The record indicates that at the time of the objection the trial court expressed the opinion the objection went to the weight of the testimony and not the competency of it, and that he would allow the witness to testify, and allow counsel for defendant to attack the opinion by cross-examining the witness with respect to the items which it was claimed rendered his opinion valueless. And this was fully done.

Defendants-in-error defend the action of the trial court in permitting this evidence. Monday v. Millsaps, 37 Tenn. App. 371, 264 S.W.2d 6 (1953); Cheek v. Fox, 7 Tenn. Civ.App. 160; 20 Am.Jur. 805, p. 678; 32 C.J.S. Evidence § 533, p. 236; Vol. 9C Blashfield Cyclopedia of Automobile Law and Practice § 6238, p. 416.

In Monday v. Millsaps, this Court speaking through one of its most experienced judges, Peabody Howard, J., sustained the admissibility of testimony of an expert witness regarding minimum speeds from skid marks. He said: "Under the circumstances we find no merit in this assignment, as the qualification of a witness as an expert is a matter largely within the discretion of the trial court, whose ruling in respect thereto will not be reversed upon appeal unless clearly erroneous and unless there was an abuse of discretion. McElroy v. State, 146 Tenn. 442, 242 S.W. 883; Keys v. Keys, 23 Tenn. App. 188, 129 S.W.2d 1103". The writer then goes on to say: "The law is well settled that an expert witness may give his opinion as to the speed of an automobile from the length of its skid marks." Monday v. Millsaps, 37 Tenn. App. 393, 264 S.W.2d 16.

*137 This being the law, and the trial court's action not being clearly erroneous, we find no reversible error.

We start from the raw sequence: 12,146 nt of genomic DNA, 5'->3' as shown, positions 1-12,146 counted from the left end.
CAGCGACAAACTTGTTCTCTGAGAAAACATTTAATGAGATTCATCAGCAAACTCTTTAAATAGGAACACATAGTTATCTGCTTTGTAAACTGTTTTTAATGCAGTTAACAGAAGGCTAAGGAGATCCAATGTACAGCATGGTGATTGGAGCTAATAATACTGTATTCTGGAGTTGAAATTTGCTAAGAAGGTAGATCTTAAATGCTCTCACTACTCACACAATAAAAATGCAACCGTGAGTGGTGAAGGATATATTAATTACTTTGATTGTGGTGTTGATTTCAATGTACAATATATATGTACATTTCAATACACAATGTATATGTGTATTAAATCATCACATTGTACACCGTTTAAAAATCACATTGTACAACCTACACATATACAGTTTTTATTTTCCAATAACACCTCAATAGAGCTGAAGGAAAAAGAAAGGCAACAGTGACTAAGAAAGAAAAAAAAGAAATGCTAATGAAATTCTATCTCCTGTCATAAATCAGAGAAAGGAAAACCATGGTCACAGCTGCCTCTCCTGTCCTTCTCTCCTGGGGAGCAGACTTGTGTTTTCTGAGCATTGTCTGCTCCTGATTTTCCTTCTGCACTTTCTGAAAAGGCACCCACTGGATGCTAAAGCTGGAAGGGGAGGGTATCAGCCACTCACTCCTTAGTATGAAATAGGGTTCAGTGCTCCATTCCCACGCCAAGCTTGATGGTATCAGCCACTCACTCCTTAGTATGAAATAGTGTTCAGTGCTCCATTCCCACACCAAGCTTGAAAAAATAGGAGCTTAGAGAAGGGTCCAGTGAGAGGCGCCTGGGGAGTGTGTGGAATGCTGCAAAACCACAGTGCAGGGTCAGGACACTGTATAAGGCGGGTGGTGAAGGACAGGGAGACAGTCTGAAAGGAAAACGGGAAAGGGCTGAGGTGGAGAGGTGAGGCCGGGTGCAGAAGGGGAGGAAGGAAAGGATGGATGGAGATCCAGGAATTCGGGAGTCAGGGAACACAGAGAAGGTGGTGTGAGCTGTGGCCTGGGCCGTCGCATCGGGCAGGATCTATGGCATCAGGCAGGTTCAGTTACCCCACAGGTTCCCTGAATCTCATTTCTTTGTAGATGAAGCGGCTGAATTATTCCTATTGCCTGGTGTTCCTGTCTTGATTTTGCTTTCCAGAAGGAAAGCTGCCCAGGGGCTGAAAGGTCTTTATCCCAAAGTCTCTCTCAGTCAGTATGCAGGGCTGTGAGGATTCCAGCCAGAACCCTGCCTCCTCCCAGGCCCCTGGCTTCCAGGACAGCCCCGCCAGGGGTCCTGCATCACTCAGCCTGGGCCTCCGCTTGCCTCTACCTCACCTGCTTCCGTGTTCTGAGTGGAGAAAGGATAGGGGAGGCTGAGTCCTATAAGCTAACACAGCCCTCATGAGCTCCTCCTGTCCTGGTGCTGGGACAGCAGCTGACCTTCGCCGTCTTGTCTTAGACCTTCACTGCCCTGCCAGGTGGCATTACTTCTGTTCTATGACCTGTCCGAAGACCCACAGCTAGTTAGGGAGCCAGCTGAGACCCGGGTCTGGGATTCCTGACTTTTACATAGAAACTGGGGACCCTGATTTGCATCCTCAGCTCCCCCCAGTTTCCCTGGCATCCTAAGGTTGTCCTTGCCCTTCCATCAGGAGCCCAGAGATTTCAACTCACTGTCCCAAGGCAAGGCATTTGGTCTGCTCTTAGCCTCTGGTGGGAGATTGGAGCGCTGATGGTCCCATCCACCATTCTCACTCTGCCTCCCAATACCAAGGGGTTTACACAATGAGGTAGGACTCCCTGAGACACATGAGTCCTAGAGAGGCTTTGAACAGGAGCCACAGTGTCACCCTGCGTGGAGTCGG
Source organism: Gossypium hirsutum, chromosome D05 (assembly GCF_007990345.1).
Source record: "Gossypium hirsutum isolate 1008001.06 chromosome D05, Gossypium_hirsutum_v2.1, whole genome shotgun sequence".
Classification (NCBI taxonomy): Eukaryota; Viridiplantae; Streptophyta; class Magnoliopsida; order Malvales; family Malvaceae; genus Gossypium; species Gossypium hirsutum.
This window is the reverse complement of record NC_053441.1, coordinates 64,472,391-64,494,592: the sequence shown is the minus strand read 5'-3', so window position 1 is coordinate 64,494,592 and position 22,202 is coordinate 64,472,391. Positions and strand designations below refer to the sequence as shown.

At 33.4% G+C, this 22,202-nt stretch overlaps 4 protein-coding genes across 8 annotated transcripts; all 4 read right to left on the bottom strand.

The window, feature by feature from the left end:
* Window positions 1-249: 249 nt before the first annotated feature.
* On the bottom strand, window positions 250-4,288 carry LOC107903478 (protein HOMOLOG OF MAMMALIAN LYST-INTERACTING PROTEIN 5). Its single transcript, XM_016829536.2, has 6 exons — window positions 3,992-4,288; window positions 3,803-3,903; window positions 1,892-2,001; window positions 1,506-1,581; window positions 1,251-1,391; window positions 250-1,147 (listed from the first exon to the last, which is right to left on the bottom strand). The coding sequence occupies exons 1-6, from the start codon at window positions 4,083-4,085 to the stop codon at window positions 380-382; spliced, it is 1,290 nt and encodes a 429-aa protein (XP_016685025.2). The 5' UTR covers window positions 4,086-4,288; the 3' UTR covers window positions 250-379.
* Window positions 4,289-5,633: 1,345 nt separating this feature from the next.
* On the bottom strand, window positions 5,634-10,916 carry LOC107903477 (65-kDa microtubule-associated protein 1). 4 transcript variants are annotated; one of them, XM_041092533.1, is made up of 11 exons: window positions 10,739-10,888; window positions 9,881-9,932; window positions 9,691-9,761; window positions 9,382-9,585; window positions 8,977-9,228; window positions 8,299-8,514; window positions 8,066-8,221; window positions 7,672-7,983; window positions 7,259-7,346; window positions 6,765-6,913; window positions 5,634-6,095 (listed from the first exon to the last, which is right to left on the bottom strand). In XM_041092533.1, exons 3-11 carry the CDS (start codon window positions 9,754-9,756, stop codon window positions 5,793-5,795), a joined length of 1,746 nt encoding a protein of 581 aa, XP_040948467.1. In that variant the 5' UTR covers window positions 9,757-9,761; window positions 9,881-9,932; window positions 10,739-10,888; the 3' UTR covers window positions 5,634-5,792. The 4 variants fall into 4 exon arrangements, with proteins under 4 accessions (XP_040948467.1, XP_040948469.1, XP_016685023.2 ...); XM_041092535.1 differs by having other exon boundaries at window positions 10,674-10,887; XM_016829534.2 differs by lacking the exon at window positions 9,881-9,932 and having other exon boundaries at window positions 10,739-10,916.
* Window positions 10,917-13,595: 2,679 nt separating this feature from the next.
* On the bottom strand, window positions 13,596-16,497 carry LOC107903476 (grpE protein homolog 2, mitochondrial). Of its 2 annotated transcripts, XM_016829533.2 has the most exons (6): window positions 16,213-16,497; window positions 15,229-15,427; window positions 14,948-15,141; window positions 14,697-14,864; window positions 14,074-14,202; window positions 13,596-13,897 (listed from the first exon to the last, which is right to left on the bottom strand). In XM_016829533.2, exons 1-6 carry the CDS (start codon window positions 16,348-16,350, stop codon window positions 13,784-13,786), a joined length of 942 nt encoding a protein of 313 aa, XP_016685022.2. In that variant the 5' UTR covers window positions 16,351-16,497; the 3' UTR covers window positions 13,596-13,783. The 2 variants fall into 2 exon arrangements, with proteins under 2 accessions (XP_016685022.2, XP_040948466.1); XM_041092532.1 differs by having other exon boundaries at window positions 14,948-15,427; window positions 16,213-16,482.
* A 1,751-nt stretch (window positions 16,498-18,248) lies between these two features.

The fourth error assigned is that the trial court should not have permitted counsel for defendants-in-error to read Chapter 12-501 of the ordinances of the City of Hartsville, Tennessee.

The ordinance in question provides: "It shall be unlawful for any person to operate or drive a motor vehicle on any highway or street of this town in excess of thirty miles per hour, except the speed limit on Highway 25, 40 M.P.H."

The record reflects the following transpired with respect to the introduction and reading of the ordinance:

"MR. WARFIELD: Mrs. Cecil Harper is in the office. She said she would rather not have to come up here. She is the only one in the office, and I have the ordinance which we would like to introduce. "THE COURT: Well, submit it to Counsel for the Defense. "MR. WARFIELD: Yes, sir. (shows it to opposing counsel) "THE COURT: (waits for them to get through with it) "MR. WARFIELD: We would like to read into the record, if the Court please, Chapter 501. "MR. FITZPATRICK: We object to it. We don't know what is in it. "THE COURT: Let me see it. (He takes the ordinance.) I believe that is the town ordinance. I will let you read it. "MR. FITZPATRICK: We object to it because it doesn't say when it was enacted. "THE COURT: All right. "MR. WARFIELD: We don't want any error in the record, if it please the Court, and Mrs. Harper just said she was the only lady down there, and said she would rather not have to come. This bears the date of 1958. Really, we don't mind Mr. Donoho telling us that this is wrong. "THE COURT: Well, I I don't I am willing for you to read it. I don't I don't require you to, but I am willing for you to. "MR. WARFIELD: This is section 12-501: "It shall be unlawful for any person to operate or drive a motor vehicle on any highway, or street, of this town, in excess of 30 mph except the speed limit on Highway 25 40 mph." Tr. p. 71-72.

It will be observed counsel for defendant objected to the ordinance only on the grounds: (1) That counsel did not know what was in the ordinance and (2) because the ordinance did not state when it was enacted. Against this are the facts outlined above. These facts show the ordinance book was submitted to counsel for defense. They examined it, the trial court examined it, counsel for plaintiff stated the custodian, Mrs. Cecil Harper, was available to prove the ordinance if that was required but she preferred not to come. In view of all this, we think the assignment is bad. The ordinance was not inadmissible on the grounds of the objection and defense is limited here to these.